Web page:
When I first heard about an under-the-radar bunch of road riders who rode 1000 miles in 24 hours or less just to earn membership in something called the Iron Butt Association, I thought, A thousand miles? In one day? That’s what airplanes are for. What’s wrong with these guys? So I decided to find out.
This was in July 2000, and by then I’d been riding motorcycles for 32 years, some of which were spent road racing at the club and pro level. In the late 1980s I was on staff at three motorcycle magazines, where the garage full of test bikes was referred to as “the candy store,” and on any given day I could ride a cruiser, a tourer, a sportbike, or a dual-sport. Motorcycles were both my profession and my preferred method of travel, and I fancied myself a tough, experienced rider.
But even to me, what the Iron Butt Association was doing seemed a bit extreme. The group says they’re “dedicated to safe, long-distance motorcycle riding,” an endeavor some see as the most boring way possible to turn gasoline into smog and others see as recklessly irresponsible.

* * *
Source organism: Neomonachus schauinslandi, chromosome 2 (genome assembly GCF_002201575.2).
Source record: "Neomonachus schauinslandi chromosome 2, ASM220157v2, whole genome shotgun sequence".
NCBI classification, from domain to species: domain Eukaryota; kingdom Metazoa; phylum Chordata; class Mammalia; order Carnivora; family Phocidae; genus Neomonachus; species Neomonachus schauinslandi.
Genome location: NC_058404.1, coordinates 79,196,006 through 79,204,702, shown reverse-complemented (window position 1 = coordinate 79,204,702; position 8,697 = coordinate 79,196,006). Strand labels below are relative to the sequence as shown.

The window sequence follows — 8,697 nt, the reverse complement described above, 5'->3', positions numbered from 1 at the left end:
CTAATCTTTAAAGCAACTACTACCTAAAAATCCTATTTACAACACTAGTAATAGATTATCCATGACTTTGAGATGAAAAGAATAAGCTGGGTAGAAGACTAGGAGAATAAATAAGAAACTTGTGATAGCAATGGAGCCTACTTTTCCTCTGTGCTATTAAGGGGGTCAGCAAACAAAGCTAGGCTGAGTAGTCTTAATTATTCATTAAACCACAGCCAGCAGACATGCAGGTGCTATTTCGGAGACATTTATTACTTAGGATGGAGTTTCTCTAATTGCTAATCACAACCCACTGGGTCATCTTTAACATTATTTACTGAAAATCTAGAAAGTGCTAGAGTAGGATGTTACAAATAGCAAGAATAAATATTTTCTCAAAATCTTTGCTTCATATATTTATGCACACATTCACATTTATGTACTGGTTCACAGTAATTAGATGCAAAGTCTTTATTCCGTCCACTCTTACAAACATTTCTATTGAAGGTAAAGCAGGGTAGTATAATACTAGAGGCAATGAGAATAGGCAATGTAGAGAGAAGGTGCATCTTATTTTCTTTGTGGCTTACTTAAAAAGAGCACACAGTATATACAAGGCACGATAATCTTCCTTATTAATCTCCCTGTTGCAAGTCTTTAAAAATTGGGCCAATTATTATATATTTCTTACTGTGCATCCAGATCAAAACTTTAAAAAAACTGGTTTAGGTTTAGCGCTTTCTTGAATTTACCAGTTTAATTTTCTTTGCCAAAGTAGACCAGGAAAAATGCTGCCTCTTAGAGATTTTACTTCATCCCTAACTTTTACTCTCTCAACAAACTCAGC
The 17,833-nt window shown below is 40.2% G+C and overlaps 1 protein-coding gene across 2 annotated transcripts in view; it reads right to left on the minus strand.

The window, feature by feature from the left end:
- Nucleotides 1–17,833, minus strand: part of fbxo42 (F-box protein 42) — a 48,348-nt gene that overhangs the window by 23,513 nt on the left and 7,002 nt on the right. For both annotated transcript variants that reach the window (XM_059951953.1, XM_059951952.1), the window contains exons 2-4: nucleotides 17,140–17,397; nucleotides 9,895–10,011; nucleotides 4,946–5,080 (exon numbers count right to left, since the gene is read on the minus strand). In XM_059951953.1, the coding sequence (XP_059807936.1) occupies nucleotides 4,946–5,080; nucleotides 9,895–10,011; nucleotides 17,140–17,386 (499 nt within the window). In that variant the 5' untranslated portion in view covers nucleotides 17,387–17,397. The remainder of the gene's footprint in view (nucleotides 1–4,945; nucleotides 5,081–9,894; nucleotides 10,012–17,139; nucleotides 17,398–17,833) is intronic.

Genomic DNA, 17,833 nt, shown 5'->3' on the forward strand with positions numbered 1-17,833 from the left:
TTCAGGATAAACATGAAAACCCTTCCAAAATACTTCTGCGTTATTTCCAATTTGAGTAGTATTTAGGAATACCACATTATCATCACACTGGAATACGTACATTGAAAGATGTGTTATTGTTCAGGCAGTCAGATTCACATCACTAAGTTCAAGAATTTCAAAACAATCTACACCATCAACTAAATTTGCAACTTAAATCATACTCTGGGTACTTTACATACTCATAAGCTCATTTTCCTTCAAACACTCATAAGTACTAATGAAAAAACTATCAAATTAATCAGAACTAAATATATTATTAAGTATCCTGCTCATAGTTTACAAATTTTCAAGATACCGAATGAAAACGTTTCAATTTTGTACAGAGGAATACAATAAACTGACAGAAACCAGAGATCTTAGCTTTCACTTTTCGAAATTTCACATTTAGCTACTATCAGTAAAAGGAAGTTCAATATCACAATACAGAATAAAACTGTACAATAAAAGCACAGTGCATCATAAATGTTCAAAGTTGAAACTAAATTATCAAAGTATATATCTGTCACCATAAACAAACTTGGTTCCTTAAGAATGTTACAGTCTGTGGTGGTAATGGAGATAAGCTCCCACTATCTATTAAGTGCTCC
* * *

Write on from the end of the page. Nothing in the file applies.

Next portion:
After all, what’s “safe” about running flat out for 1,000 miles on public roads, endangering buses full of nuns, and startling soccer moms texting their friends about little Chad Jr.’s game-winning goal?
The first thing I learned is you don’t need to run flat out, nor do you really want to. Riding fast means higher gas consumption and more gas stops; more frequent stops to rest; and the increased likelihood of roadside conversations with local law-enforcement personnel. The clock is ticking the whole time.
Then I did the math. A thousand miles in 24 hours is a 42 mph average. Not even my mom would call that a reckless pace, and she hated motorcycles, referring to them until her dying day as “those things.” Even with stops for gas, food, and calls of nature, I figured could leave early, spend the entire ride on the Interstate, and be back home in time to catch Letterman.